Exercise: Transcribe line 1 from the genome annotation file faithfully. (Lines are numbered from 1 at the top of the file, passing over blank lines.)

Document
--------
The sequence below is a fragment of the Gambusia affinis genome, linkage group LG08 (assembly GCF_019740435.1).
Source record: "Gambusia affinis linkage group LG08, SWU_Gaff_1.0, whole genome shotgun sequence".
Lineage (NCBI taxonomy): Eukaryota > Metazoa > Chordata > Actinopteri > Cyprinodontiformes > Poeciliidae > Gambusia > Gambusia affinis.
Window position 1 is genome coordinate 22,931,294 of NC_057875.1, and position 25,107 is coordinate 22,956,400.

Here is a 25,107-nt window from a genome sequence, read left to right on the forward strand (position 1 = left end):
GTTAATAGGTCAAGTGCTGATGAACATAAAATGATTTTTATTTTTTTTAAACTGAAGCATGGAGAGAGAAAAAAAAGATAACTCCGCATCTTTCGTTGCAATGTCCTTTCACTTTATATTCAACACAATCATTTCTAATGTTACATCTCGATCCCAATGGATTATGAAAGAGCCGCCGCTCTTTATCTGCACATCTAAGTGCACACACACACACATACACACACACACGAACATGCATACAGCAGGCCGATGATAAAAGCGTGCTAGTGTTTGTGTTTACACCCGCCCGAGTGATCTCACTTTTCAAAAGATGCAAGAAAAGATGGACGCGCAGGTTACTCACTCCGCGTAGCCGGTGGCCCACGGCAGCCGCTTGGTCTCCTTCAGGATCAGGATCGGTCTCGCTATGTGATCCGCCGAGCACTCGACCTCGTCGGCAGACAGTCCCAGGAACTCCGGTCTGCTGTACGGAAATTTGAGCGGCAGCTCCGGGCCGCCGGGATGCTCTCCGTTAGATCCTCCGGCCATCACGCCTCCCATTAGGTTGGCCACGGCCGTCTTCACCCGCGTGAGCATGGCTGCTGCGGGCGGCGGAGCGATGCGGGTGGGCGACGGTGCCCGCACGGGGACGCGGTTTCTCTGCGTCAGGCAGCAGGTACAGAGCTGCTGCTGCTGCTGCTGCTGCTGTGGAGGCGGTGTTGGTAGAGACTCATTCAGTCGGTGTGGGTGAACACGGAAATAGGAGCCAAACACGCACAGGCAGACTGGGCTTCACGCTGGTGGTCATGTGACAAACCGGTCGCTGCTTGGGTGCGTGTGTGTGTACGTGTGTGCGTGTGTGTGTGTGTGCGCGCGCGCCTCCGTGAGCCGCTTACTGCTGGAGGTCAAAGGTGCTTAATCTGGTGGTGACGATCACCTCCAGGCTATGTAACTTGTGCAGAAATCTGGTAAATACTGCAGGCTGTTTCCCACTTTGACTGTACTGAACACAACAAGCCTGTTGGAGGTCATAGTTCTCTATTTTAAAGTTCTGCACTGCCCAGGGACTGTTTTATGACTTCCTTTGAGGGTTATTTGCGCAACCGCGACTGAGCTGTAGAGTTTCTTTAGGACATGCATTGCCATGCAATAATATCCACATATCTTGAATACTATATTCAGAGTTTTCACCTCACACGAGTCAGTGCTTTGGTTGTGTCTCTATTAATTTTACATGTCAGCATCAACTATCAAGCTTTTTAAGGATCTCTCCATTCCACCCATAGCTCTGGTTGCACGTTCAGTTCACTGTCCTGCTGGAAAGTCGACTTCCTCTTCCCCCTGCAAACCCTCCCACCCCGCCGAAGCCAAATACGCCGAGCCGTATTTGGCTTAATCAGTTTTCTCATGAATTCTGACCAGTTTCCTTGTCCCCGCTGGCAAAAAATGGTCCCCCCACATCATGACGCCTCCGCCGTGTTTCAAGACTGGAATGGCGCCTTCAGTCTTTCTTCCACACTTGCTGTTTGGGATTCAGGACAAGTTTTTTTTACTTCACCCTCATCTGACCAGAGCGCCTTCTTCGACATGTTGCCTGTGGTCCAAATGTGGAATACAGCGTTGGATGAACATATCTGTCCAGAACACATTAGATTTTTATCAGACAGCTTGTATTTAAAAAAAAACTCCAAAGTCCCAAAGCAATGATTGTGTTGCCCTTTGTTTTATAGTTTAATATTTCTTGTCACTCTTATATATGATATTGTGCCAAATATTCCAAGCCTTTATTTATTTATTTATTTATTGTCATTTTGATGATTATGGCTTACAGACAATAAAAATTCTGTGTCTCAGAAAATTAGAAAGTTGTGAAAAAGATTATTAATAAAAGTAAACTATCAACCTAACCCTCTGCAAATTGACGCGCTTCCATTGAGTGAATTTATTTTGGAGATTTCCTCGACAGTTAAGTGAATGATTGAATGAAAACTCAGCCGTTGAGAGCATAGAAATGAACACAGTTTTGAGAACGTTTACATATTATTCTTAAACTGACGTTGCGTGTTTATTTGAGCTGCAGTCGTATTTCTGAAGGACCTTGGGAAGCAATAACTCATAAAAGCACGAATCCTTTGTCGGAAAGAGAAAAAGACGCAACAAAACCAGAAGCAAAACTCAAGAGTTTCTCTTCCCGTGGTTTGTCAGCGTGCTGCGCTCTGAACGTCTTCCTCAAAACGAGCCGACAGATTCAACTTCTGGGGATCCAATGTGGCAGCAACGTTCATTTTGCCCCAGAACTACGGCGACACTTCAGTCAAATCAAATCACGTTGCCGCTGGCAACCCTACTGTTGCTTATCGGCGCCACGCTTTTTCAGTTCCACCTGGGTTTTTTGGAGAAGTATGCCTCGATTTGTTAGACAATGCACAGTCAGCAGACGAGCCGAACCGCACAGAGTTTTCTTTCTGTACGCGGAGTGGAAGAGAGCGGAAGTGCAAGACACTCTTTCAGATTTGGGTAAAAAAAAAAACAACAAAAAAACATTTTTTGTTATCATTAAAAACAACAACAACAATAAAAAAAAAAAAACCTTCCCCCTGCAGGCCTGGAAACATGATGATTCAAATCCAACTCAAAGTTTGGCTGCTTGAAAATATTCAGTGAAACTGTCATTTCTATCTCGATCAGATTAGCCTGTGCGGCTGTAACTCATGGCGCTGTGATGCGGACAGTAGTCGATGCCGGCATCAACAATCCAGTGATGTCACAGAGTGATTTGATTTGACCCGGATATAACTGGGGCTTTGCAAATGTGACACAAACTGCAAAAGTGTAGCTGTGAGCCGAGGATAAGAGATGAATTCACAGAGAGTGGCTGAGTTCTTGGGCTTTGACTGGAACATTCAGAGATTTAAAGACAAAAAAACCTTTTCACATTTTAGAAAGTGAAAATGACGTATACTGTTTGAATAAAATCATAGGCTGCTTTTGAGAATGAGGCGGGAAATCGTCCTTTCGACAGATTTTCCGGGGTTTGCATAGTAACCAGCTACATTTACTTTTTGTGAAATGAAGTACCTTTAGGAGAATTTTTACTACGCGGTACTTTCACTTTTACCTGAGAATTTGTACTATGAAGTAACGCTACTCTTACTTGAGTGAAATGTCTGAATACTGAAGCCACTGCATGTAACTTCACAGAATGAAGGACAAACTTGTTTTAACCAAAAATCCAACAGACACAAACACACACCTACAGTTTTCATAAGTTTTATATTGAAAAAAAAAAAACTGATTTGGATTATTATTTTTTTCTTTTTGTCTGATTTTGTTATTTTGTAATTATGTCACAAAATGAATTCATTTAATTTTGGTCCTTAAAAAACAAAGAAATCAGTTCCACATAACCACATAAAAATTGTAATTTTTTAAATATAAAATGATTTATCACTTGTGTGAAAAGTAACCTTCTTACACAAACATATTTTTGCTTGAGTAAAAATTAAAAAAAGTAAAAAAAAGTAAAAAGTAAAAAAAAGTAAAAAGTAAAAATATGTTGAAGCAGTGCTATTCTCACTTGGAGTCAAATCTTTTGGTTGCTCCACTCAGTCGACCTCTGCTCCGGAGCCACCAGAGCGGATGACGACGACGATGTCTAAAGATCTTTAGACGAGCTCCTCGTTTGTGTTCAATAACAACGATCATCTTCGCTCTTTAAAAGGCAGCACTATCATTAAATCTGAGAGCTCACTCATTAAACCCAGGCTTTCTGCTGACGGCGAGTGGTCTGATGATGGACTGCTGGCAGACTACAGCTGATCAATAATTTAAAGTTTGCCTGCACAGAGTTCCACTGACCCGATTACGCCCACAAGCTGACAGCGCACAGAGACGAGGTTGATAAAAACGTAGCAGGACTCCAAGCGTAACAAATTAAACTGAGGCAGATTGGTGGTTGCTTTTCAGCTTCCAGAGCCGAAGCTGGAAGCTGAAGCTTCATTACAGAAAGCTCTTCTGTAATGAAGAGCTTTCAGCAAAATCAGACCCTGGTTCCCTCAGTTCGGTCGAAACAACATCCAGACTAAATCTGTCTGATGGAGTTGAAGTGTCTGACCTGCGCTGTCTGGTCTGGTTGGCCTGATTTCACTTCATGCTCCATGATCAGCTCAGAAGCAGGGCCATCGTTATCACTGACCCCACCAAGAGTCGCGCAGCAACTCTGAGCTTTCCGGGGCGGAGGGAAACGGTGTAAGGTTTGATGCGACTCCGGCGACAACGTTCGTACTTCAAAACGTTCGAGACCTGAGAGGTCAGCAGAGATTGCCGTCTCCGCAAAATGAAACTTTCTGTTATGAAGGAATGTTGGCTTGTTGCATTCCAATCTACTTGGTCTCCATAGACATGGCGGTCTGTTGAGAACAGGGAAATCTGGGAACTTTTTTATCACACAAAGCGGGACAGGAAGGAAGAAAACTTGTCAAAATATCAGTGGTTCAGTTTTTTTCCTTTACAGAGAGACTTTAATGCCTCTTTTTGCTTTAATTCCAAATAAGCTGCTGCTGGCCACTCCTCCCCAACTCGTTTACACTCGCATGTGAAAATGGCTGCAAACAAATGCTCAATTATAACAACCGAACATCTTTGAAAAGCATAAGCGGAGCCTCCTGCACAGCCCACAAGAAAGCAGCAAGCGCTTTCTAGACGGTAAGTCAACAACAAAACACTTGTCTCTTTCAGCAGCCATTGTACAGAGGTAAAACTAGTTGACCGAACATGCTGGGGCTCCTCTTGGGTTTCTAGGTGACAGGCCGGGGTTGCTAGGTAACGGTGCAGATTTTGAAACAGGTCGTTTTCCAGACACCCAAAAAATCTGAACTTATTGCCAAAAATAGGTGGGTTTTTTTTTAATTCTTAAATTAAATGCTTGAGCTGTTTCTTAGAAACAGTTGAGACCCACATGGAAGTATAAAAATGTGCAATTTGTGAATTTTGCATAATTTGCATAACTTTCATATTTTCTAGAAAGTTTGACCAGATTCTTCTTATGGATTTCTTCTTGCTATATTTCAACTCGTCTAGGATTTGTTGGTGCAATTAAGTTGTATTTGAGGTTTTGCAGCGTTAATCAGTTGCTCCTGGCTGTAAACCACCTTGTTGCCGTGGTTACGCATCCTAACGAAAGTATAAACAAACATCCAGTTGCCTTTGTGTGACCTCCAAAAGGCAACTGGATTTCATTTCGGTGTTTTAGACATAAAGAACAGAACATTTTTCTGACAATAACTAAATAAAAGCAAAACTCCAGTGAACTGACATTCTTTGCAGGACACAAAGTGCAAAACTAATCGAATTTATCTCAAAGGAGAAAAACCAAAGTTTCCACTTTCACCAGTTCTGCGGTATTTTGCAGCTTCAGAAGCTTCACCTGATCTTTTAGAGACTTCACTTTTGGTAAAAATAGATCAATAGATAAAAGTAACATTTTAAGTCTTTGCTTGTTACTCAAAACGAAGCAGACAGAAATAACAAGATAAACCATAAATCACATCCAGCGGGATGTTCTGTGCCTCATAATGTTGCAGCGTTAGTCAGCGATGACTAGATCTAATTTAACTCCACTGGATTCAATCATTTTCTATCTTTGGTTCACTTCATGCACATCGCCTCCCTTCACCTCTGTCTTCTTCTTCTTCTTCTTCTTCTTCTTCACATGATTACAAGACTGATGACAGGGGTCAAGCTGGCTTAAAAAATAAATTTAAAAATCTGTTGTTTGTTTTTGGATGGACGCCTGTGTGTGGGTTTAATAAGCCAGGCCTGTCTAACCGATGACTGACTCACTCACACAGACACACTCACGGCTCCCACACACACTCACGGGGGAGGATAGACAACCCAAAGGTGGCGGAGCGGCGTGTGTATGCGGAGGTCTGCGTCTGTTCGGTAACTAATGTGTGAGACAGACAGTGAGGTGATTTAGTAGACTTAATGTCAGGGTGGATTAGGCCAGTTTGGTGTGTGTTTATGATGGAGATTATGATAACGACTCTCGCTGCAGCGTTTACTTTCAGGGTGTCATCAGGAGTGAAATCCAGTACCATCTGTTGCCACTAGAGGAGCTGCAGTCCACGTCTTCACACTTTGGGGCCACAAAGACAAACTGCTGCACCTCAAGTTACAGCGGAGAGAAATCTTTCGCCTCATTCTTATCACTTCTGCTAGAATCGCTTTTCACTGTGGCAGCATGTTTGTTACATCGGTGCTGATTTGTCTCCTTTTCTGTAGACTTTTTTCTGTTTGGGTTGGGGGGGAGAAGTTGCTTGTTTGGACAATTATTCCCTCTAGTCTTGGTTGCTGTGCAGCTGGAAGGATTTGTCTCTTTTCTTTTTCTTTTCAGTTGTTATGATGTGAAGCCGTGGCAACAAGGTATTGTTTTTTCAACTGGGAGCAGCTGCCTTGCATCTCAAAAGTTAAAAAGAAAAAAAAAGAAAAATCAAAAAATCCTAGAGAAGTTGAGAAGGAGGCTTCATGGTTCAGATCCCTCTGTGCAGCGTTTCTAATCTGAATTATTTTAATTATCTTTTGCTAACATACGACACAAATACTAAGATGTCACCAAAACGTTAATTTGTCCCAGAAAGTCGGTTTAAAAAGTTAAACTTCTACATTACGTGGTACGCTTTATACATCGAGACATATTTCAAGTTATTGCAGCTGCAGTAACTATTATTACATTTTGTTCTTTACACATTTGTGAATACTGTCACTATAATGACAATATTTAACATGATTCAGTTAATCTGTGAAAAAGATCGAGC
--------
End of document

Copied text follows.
The sequence below is a fragment of the Gambusia affinis genome, linkage group LG08 (assembly GCF_019740435.1).